A well-fed crew is a happy crew: this is no secret. Food is a love language for many, myself included. Feeding people, seeing their pleasure in something I’ve made, makes me so happy. I dug the minor challenge to create a yummy and totally gluten free dinner from our dwindling provisions for friends last week (who knew quinoa could make a tender chocolate cake?!). In the Chesapeake last fall, it was pull-apart bread (garlic herb deliciousness, dunked in soup) that made several nights with friends extra memorable: at Camp Quigley, soaking up the good vibes from Mary Marie, getting to ...Read More
By Billy Cullen
Imagine tossing a chicken carcass into a cage of hungry wolves, I think that’s a good idea of what feeding time looks like on a lot of offshore racers and delivery boats. As cook, on a sea going racer, you need not worry about comparisons to the finer restaurants in town. The ingredients for success are simple; two large deep pots, garlic and onions, a little planning, and variety, and watch your fingers at feeding time.
If you are cooking for a large crew, I suggest two large deep pots that fit catty corner, or side by ...Read More
A few months ago, I kissed the back of an envelope for good luck before dropping it into a mailbox in Singapore. Tucked inside was a publishing contract with my signature on it. Although it’s been years since I had my first paycheck as a freelance writer, I’ve only now had confidence to fill in the “occupation” blank on forms with WRITER. So to have a fellow blogger, Kim from SV Britican, tap me to follow her post on a tour of writer’s blogs is the kind of request that makes me sit back with a smile of wonder ...Read More
As you know, the fine crew of Papillon is currently living ashore. Yes, we’re still firmly tropical on a tiny island in Papua New Guinea, but still. We are temporarily parted from our beloved yawl – and this on our fourth anniversary aboard. Sniffles all around.
For the duration of our sabbatical-from-our-sabbatical, the blog will not be syndicated on SAILfeed. This makes sense, because we are not sailing. So, dear SAILfeed readers, you will have to bookmark the original Sailing Papillon if you would like to keep up with our adventures. Otherwise, I’ll be back on SAILfeed circa April with ...Read More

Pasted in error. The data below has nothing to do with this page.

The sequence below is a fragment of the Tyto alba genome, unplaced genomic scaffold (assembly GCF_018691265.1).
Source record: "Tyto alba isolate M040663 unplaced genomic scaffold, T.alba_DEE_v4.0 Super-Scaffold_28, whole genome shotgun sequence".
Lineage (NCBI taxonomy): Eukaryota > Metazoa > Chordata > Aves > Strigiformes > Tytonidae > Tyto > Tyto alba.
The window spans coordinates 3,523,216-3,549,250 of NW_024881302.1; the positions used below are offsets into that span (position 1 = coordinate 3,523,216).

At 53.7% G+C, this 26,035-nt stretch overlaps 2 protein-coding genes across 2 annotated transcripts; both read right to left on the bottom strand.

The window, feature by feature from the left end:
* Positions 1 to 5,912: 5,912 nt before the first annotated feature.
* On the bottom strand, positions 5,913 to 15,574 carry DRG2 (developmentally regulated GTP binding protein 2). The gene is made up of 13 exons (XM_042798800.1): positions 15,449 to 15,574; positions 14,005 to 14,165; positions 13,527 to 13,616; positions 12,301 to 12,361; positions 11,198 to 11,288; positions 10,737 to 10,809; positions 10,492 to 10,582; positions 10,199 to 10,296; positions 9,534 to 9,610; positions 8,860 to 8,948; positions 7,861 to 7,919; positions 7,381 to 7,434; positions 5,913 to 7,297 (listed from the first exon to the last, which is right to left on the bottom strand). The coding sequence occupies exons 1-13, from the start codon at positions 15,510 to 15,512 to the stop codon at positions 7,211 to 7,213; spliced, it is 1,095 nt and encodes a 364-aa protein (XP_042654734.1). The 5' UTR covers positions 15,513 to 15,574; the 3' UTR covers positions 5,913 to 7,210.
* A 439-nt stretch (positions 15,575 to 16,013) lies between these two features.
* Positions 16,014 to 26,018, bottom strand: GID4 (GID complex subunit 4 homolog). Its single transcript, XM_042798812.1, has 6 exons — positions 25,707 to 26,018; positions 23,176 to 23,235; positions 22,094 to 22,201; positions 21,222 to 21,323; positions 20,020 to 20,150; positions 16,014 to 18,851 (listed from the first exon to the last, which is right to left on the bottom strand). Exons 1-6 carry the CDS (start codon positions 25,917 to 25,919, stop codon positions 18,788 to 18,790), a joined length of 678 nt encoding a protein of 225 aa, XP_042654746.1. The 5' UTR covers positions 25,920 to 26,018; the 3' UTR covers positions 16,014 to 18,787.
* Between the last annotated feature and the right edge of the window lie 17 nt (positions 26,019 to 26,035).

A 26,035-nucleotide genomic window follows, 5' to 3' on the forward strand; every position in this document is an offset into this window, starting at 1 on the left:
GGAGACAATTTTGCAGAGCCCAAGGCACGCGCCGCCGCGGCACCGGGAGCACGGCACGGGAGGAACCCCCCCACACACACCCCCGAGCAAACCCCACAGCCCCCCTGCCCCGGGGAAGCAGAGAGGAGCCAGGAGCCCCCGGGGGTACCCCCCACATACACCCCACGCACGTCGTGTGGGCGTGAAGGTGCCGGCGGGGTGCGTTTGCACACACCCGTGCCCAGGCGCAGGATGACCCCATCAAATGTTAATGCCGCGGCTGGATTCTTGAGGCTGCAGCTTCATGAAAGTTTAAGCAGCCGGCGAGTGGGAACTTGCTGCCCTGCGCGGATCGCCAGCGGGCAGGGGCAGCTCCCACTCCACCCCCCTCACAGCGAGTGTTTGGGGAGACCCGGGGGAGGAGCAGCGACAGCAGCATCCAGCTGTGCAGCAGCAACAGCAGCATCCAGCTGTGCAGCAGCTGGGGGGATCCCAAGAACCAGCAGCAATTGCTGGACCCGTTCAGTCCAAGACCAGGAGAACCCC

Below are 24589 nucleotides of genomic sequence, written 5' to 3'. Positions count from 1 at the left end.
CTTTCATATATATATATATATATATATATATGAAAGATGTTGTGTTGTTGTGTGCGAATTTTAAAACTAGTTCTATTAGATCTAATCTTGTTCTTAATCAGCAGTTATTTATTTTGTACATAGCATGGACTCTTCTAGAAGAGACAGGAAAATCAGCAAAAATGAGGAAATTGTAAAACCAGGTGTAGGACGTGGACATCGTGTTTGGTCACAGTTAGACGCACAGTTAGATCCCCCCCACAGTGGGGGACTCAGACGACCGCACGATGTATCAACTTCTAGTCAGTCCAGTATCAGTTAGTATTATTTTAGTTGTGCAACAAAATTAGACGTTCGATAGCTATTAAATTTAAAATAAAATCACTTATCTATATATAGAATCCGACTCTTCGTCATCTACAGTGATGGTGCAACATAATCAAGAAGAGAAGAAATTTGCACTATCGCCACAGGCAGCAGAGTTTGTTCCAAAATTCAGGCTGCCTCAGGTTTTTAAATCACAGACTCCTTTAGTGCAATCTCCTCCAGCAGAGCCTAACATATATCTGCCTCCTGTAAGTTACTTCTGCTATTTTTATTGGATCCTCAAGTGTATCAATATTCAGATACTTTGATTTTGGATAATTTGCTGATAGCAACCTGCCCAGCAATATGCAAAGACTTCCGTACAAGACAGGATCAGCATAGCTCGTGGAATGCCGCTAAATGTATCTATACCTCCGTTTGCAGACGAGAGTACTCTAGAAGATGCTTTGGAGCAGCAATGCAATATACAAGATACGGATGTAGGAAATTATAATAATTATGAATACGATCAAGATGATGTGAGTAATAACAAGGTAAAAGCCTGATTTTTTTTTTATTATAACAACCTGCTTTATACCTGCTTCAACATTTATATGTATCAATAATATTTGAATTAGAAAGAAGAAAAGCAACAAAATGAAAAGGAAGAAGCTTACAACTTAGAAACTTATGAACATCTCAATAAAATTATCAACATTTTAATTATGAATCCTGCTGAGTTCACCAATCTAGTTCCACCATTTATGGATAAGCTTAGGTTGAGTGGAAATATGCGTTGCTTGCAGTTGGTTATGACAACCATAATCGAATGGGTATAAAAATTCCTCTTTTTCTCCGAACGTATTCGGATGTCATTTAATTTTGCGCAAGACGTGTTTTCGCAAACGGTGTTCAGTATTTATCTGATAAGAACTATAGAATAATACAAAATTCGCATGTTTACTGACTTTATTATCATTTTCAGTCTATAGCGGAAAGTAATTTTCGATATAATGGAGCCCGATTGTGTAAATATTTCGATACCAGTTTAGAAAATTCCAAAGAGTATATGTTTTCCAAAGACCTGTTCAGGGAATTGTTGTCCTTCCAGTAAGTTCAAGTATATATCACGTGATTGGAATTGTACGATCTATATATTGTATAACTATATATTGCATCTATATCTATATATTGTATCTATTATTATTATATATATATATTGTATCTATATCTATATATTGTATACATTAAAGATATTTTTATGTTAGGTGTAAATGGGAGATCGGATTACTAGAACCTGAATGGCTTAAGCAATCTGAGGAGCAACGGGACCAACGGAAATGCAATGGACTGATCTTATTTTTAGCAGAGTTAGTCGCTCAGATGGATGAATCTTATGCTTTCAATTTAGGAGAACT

My first sailing magazine subscription, when I was a teen, was to SAIL. My husband started even sooner (a Christmas gift when he was 12).
Times have changed, but not that much. Where Jamie and I once papered our bedrooms and dorm rooms with centerfolds that had names like Endeavour, IMP, and Scarlett O’Hara (cut from the pages of SAIL, or their annual calendar), now we have the warm teak of our own boat’s interior, posted with photos of more pedestrian boats in tropical anchorages, and other souvenirs of the Pacific- and SAIL blogs on the feed to our ipad....Read More
There is nothing that says “I’m ready to blow this popsicle stand!” like buying a hundred tins of veggies. What’s that? You don’t spend two thousand dollars at the grocery store before you go on vacation? Well. It is clear to me that you don’t have to shop for six months at a stretch. Let me guide you through it.
First, make your list. Mine is three printed pages in an Excel spreadsheet. I add in my notes on consumption from the last Big Shopping, make new estimates for what we need, and off I go. Always keep in mind ...Read More
|That cut on my hand? That’s cruising, baby!|
Hi there! It has been very interesting these past few months to see which blog posts have attracted attention vs. those that have been less interesting for you folks. I was quite surprised to see that my post raving about West System and Hamilton Marine, which I really wasn’t sure anyone would find interesting, was ‘shared’ on facebook quite a few times (well, relatively, that is. I’ve still got a little ways to go before I catch up with Lady Gaga…). It might be nice to imagine my stories are so enthralling that everyone is just dying to share the ...Read More
The magenta line was first added to charts in 1913. It was created to aid commercial navigation up and down the East Coast and around the Gulf Coast. To aid pilots running through the convoluted mix of waterways, a magenta colored line was drawn on the charts to indicate which rivers, creeks, sounds and canals were interconnected to provide an inshore route between the Chesapeake, FL and the Gulf Coast. The magenta line was merely like Hansel and Gretel’s breadcrumbs. It is drawn only as a means to find the path. The captains in those days monitored their ...Read More
|My boat – Great Circle|